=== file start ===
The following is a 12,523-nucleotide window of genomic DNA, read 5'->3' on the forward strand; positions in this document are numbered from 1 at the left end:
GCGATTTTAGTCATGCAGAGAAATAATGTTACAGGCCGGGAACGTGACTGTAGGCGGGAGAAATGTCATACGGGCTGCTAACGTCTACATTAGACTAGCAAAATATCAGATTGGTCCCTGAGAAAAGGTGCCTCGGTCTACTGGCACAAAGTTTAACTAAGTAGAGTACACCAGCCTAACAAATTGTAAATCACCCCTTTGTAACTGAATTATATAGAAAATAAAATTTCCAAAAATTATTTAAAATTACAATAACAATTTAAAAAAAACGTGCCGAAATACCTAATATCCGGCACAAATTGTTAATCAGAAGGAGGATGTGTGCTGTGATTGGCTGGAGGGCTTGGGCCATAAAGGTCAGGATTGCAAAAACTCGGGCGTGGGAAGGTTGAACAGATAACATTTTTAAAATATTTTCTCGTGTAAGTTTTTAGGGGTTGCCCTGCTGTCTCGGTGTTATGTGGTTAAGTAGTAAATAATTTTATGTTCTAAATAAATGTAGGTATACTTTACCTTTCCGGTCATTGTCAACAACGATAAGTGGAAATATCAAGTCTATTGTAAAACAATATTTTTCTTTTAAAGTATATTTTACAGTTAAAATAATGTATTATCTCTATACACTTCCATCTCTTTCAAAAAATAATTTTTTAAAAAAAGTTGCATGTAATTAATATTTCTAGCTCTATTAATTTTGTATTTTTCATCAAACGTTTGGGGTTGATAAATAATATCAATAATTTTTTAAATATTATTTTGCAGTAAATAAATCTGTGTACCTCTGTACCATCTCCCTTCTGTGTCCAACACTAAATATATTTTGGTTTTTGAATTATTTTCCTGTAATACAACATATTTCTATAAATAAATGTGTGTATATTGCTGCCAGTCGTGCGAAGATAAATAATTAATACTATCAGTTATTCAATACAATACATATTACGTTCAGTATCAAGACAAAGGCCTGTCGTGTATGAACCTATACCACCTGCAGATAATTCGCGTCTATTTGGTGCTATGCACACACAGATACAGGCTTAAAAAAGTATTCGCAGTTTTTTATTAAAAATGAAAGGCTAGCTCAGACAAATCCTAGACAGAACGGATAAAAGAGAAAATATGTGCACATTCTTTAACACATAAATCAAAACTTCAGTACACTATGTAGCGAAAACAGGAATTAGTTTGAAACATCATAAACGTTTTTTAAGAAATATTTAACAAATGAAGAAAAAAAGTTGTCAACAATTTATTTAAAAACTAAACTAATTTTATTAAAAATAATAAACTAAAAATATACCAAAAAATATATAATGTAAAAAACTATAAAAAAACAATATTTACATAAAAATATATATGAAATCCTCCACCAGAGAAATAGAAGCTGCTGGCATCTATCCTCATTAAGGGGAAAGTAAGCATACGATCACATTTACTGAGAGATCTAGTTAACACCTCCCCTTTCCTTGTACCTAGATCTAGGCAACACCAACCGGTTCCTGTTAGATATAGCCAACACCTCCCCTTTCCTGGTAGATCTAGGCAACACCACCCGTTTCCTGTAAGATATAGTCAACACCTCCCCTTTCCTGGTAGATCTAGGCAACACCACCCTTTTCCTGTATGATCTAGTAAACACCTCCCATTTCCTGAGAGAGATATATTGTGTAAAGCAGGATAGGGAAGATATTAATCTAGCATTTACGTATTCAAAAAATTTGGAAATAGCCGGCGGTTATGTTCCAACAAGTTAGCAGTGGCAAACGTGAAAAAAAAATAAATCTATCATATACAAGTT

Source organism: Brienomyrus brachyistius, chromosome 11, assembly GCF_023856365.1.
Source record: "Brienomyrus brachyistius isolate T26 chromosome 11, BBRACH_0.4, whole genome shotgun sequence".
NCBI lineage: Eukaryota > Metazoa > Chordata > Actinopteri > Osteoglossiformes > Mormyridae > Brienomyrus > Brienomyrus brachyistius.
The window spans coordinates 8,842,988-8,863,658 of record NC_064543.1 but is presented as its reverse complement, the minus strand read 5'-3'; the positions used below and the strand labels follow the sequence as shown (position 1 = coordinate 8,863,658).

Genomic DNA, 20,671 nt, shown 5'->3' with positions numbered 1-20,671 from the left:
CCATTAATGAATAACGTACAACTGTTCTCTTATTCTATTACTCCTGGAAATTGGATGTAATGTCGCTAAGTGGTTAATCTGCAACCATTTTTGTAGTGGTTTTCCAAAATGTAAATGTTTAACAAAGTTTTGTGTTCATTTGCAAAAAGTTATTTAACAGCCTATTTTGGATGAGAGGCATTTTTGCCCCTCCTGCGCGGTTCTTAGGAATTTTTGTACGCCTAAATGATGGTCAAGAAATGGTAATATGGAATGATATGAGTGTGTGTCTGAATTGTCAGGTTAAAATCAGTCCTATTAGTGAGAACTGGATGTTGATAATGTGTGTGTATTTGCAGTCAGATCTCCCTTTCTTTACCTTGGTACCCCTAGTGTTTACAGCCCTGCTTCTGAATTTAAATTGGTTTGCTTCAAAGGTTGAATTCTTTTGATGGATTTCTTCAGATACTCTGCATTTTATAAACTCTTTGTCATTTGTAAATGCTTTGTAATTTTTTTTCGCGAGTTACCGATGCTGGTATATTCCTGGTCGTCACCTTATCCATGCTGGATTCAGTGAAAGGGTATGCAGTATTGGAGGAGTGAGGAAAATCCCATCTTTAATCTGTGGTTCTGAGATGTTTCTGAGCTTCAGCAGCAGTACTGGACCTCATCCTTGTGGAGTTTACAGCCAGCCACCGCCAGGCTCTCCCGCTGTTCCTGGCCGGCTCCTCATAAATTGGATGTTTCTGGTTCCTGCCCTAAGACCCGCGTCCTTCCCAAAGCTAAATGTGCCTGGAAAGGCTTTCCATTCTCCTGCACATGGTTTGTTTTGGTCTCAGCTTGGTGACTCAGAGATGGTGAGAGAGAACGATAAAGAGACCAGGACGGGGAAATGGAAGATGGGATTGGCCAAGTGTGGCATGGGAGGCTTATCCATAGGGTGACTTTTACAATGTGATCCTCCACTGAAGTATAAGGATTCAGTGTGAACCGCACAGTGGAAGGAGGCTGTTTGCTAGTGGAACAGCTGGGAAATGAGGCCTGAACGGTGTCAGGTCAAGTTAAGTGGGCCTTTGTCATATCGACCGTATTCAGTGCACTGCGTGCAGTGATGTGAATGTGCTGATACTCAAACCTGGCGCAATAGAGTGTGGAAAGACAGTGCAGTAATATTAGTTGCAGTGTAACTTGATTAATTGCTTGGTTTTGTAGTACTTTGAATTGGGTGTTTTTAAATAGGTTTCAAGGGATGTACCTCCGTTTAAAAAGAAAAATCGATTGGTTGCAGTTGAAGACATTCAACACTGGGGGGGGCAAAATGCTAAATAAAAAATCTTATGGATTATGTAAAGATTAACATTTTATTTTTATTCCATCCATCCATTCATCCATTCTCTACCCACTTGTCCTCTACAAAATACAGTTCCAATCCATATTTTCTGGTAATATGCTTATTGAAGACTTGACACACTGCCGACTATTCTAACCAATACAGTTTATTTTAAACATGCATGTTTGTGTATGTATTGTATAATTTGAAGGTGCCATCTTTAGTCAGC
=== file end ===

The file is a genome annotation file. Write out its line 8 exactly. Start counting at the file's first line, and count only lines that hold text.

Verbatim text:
CCATTAATGAATAACGTACAACTGTTCTCTTATTCTATTACTCCTGGAAATTGGATGTAATGTCGCTAAGTGGTTAATCTGCAACCATTTTTGTAGTGGTTTTCCAAAATGTAAATGTTTAACAAAGTTTTGTGTTCATTTGCAAAAAGTTATTTAACAGCCTATTTTGGATGAGAGGCATTTTTGCCCCTCCTGCGCGGTTCTTAGGAATTTTTGTACGCCTAAATGATGGTCAAGAAATGGTAATATGGAATGATATGAGTGTGTGTCTGAATTGTCAGGTTAAAATCAGTCCTATTAGTGAGAACTGGATGTTGATAATGTGTGTGTATTTGCAGTCAGATCTCCCTTTCTTTACCTTGGTACCCCTAGTGTTTACAGCCCTGCTTCTGAATTTAAATTGGTTTGCTTCAAAGGTTGAATTCTTTTGATGGATTTCTTCAGATACTCTGCATTTTATAAACTCTTTGTCATTTGTAAATGCTTTGTAATTTTTTTTCGCGAGTTACCGATGCTGGTATATTCCTGGTCGTCACCTTATCCATGCTGGATTCAGTGAAAGGGTATGCAGTATTGGAGGAGTGAGGAAAATCCCATCTTTAATCTGTGGTTCTGAGATGTTTCTGAGCTTCAGCAGCAGTACTGGACCTCATCCTTGTGGAGTTTACAGCCAGCCACCGCCAGGCTCTCCCGCTGTTCCTGGCCGGCTCCTCATAAATTGGATGTTTCTGGTTCCTGCCCTAAGACCCGCGTCCTTCCCAAAGCTAAATGTGCCTGGAAAGGCTTTCCATTCTCCTGCACATGGTTTGTTTTGGTCTCAGCTTGGTGACTCAGAGATGGTGAGAGAGAACGATAAAGAGACCAGGACGGGGAAATGGAAGATGGGATTGGCCAAGTGTGGCATGGGAGGCTTATCCATAGGGTGACTTTTACAATGTGATCCTCCACTGAAGTATAAGGATTCAGTGTGAACCGCACAGTGGAAGGAGGCTGTTTGCTAGTGGAACAGCTGGGAAATGAGGCCTGAACGGTGTCAGGTCAAGTTAAGTGGGCCTTTGTCATATCGACCGTATTCAGTGCACTGCGTGCAGTGATGTGAATGTGCTGATACTCAAACCTGGCGCAATAGAGTGTGGAAAGACAGTGCAGTAATATTAGTTGCAGTGTAACTTGATTAATTGCTTGGTTTTGTAGTACTTTGAATTGGGTGTTTTTAAATAGGTTTCAAGGGATGTACCTCCGTTTAAAAAGAAAAATCGATTGGTTGCAGTTGAAGACATTCAACACTGGGGGGGGCAAAATGCTAAATAAAAAATCTTATGGATTATGTAAAGATTAACATTTTATTTTTATTCCATCCATCCATTCATCCATTCTCTACCCACTTGTCCTCTACAAAATACAGTTCCAATCCATATTTTCTGGTAATATGCTTATTGAAGACTTGACACACTGCCGACTATTCTAACCAATACAGTTTATTTTAAACATGCATGTTTGTGTATGTATTGTATAATTTGAAGGTGCCATCTTTAGTCAGC